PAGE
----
introduction to azure webjobs

Introduction to Azure WebJobs


Here at Marathon Consulting, we are coming to the end of a long process to move our internal and client applications, web sites, services, and databases to the cloud into Microsoft Azure. As you can imagine, some of the applications have moved easily while others have presented a challenge. One of the mobile applications we developed, ODU InGame Stats, relied on a Web API, a SQL Server database, and a Windows service that were hosted on internal servers. Moving the Web API to an Azure web app and the SQL Server database to an Azure SQL database were relatively painless. However, the Windows service presented a problem because there is no equivalent to running a Windows service on Azure outside of standing up a Windows Server VM which is cost prohibitive and overkill for running a single service.

Comparison of Azure Cloud Services

Doing some research lead me to many different options for automating processes in Azure including Microsoft Flow, Logic Apps, Functions, and WebJobs. Each of them has different advantages and disadvantages and Microsoft has a great article to help you figure out which one is right for the task you are trying to automate. I ended up choosing WebJobs to replace the Windows service mainly because it can be deployed to an existing App Service with no additional cost and I was already moving the Web API to a web app. It also seemed to make the most sense because I needed the job to run every minute and Functions is a compute service with pricing based on when it is running so the costs could build quickly.

Configuring the Project

Visual Studio 2017 provides support for creating WebJobs as long as you have the latest Azure SDK installed. In Visual Studio, go to File, New Project and select the Cloud option under Visual C# and you’ll see the Azure options available.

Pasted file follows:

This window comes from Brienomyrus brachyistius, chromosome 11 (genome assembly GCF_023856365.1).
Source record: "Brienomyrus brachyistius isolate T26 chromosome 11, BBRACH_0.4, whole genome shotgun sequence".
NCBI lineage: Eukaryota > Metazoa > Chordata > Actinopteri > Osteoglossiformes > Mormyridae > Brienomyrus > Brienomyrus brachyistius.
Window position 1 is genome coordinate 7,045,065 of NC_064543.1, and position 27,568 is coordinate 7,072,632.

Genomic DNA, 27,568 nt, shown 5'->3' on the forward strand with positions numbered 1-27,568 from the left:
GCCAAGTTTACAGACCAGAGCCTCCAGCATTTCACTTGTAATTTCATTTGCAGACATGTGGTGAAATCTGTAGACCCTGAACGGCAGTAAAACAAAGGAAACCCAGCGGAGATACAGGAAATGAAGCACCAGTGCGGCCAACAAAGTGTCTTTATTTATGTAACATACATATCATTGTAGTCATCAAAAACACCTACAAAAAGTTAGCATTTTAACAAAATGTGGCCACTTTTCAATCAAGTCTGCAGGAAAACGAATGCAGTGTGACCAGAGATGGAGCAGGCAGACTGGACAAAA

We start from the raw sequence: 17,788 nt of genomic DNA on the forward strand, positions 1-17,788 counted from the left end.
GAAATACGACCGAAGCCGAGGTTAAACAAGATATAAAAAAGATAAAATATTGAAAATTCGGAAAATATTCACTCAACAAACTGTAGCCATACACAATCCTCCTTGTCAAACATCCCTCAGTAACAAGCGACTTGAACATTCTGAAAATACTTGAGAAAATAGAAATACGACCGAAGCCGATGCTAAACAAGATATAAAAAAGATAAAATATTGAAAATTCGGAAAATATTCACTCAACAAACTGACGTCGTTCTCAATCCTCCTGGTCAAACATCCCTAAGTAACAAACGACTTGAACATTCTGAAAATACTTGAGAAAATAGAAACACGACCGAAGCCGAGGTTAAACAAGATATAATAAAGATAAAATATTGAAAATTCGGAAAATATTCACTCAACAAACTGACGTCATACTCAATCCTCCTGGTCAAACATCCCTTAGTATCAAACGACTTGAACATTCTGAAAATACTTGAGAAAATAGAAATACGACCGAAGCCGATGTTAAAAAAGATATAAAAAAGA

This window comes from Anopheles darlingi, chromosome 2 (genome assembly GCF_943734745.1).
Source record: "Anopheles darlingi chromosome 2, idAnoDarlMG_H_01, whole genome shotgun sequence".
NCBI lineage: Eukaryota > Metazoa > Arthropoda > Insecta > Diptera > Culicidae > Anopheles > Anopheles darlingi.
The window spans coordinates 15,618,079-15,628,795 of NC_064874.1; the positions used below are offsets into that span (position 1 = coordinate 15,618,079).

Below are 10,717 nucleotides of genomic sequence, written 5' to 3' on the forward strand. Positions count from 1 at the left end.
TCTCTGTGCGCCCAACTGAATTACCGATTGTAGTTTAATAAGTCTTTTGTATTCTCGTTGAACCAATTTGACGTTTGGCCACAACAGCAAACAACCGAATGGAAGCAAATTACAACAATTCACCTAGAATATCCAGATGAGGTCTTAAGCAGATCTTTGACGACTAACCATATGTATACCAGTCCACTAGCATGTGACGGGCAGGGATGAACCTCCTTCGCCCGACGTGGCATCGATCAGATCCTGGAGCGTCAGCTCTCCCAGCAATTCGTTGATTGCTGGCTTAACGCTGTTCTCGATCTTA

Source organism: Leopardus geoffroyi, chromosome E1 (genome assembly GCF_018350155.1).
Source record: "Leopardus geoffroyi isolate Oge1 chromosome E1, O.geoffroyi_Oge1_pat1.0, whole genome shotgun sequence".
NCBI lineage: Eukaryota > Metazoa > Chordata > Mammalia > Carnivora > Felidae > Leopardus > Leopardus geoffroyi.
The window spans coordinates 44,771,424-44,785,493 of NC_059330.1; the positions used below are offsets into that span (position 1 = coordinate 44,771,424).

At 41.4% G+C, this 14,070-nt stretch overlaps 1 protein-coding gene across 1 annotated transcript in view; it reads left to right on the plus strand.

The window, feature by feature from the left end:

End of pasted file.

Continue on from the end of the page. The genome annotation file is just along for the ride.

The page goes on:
Once you create the project, you’ll get scaffolding for a WebJob as shown below.

Take a look at the NuGet packages by right-clicking on the project and selecting Manage NuGet Packages…, and you’ll see that Microsoft.Azure.WebJobs and Microsoft.Azure.WebJobs.Core have been added for you automatically. 

One NuGet package, I’d recommend installing is the Azure WebJobs Extensions (Microsoft.Azure.WebJobs.Extensions), which contains some great functionality including the TimerTrigger, which I’m using for this WebJob.

Once you have the NuGet packages installed, there are 2 connection strings you’ll need to enter in order for the WebJob to function correctly. There is a comment about this above Main in Program.cs in case you forget. In your App.config file you’ll see entries for AzureWebJobsDashboard and AzureWebJobsStorage. Fill those out as described in the comment above the entries. 

Coding the Solution

You may notice the structure and code that was scaffolded for the WebJob project looks very similar to a console application and that’s because it is a console application with Program.cs having Main as the entry point into the application. We won’t be doing much here but we’ll need to turn on the use of the Timer extension and we’ll also set a couple environmental variables.

class Program
        // Please set the following connection strings in app.config for this WebJob to run:
        // AzureWebJobsDashboard and AzureWebJobsStorage
        static void Main()
            var config = new JobHostConfiguration();

            // enable use of Timer extension

            if (config.IsDevelopment)

            // tell azure where your azure connection strings are